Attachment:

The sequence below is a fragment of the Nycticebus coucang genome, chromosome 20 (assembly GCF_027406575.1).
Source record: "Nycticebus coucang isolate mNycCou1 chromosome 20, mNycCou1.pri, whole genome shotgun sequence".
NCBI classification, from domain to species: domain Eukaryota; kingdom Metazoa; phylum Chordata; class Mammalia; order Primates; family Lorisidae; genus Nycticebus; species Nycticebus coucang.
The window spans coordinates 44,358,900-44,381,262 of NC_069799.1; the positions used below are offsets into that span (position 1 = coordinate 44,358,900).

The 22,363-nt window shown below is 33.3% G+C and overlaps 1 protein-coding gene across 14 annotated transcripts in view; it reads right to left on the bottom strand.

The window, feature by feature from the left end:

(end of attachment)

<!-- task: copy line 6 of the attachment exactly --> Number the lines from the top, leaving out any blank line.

The window, feature by feature from the left end: